The hips, knees and ankle in particular work together a great amount. For example, a person who is shifting their pelvis forward while tilting backwards (this can be common in those who live more sedentary lives with little activity or who suffer from kyphosis) will not only hyperextend their hip joints, but also their knee joints as they try to compensate and move their center of gravity. This will stretch out the hip flexors and knee flexors and put an incredible amount of compression/pressure on the extensors who will always be working. If the front of the hip and leg are always stretched, this will have a great effect on limiting ankle dorsiflexing (lifting your toes off the ground) and may hinder walking.
By knowing the kinesiology of the body very well I will be able to treat the cause of the problem instead of the symptoms. By this I mean, if the person in the picture above came into my clinic with ankle pain, I would take a step back and look at their posture: from the back to the hips to the knees before immediately attacking their ankle which clearly is not the issue here.
Track & Field
After coaching track and field for seven years which included county and state sectional championships, athletes gaining full scholarships, and many personal bests, this past winter was by far the most successful one I have been a part of!
At the indoor national championships, our boys 4×800 far exceeded my expectations, dropping a 7:50.21 4×800 which was good for 7th overall (they missed All-American by less than half a second!) The best part of this run was that they were not happy when it was over. A sign that there is more to come from us this outdoor!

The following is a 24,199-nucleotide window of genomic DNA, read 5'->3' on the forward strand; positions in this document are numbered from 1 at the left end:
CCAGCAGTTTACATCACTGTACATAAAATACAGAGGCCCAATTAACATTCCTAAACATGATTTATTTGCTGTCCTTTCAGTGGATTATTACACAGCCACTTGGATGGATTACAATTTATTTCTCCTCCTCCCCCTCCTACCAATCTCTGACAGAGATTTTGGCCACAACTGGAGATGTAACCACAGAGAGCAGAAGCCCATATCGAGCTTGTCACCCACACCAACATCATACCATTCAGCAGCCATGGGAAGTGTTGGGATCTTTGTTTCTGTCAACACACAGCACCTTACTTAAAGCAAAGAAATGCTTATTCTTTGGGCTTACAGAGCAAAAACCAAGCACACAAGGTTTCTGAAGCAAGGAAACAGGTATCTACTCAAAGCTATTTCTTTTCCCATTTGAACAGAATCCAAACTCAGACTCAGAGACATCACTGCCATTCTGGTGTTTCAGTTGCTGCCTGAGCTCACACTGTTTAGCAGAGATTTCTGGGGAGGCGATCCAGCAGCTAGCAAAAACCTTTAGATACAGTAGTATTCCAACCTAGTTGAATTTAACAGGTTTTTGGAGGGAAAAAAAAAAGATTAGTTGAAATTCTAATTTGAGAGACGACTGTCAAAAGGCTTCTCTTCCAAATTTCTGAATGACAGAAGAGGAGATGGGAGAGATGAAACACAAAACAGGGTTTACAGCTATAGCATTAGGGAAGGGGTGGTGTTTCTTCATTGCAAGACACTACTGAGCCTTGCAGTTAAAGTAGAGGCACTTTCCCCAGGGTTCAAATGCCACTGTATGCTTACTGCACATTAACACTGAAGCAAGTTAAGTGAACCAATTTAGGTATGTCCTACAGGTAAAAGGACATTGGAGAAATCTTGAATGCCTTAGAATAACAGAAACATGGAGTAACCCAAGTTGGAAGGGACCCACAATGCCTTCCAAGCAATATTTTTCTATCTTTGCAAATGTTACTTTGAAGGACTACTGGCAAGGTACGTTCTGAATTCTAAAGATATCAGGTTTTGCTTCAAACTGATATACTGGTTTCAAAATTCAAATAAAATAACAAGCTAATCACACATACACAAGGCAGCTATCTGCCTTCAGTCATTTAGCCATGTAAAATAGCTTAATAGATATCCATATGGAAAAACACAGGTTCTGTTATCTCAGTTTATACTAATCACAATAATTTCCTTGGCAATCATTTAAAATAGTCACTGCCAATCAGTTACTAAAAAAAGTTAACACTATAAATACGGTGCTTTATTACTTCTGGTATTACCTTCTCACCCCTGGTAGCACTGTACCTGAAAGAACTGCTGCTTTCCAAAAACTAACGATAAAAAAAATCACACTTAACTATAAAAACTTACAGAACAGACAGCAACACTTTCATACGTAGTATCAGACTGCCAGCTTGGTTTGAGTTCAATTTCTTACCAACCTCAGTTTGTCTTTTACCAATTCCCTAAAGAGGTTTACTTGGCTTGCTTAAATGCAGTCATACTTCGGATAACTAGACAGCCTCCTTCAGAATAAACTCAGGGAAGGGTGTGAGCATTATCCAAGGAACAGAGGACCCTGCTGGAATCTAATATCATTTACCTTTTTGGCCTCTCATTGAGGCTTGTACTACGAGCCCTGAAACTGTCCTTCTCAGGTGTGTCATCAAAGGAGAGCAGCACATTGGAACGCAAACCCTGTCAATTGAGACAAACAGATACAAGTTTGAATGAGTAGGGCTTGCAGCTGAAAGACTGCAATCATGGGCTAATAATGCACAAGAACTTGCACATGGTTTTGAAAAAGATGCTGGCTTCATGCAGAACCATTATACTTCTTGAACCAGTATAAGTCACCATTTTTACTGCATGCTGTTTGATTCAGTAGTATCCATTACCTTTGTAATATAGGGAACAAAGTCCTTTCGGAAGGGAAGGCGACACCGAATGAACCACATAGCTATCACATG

The following day, our 4×400 ran 3:21.2 (.6 slower then we ran at the Millrose Games) in which they missed All-American also by less than half a second!)
Coaching track and being in PT school has been very tough; however after this nationals experience it reaffirmed my position on coaching while in school. As long as I can do both, I will continue to do so.
Why were we able to experience so much success this past winter versus other seasons?
There are many reasons why I thought this season was so successful and I will briefly share the biggest changes here:
- Personal Responsibility: In previous seasons, if I felt as though a system was broke, I would literally watch over the kids everyday in an effort to make sure they were doing the right thing. Not the case here. These kids wanted to be good and if I gave them a workout, it was done, and it was done well.
- Stretching: Although I have always been a fan of stretching, one of our new coaches (Coach Allen) came in with a mindset that the stretching needed to occur on a daily basis. We routinely spent 20-30 minutes per day stretching, even if it was an easy day. This was one of the reasons the kids stayed injury free!
- Aqua-Jogging: We were very consistent with having our guys in the pool once per week to not only break up the monotony of training, but to have non-impact days on the muscles, joint, ligaments, etc.
- Confidence: When an athlete buys into what you are doing and believe in the system, they will be confident in their abilities moving forward.
- Body maintenance: Whether it be massage, foam rolling, the stick, lacrosse/baseballs, our guys bought into the injury prevention side and it helped aid in both recovery and performance.
- Rest: In the 10 days leading up to Nationals, the thing I heard the most from my athletes was “That’s it”??? They were well rested and performed well because of it.
Then in no particular order: Hurdle Drills, Plyometrics, Mental Visualization, Periodization in Training, Core, Aerobic/Anaerobic Placement of Workouts, Hills, etc. all contributed toward the success of our team.
I am excited for both this outdoor track season and my last 5-6 weeks of the semester. I am confident that if I continue to work hard both in the classroom and with my guys, this spring will be a great one!
Thanks for reading!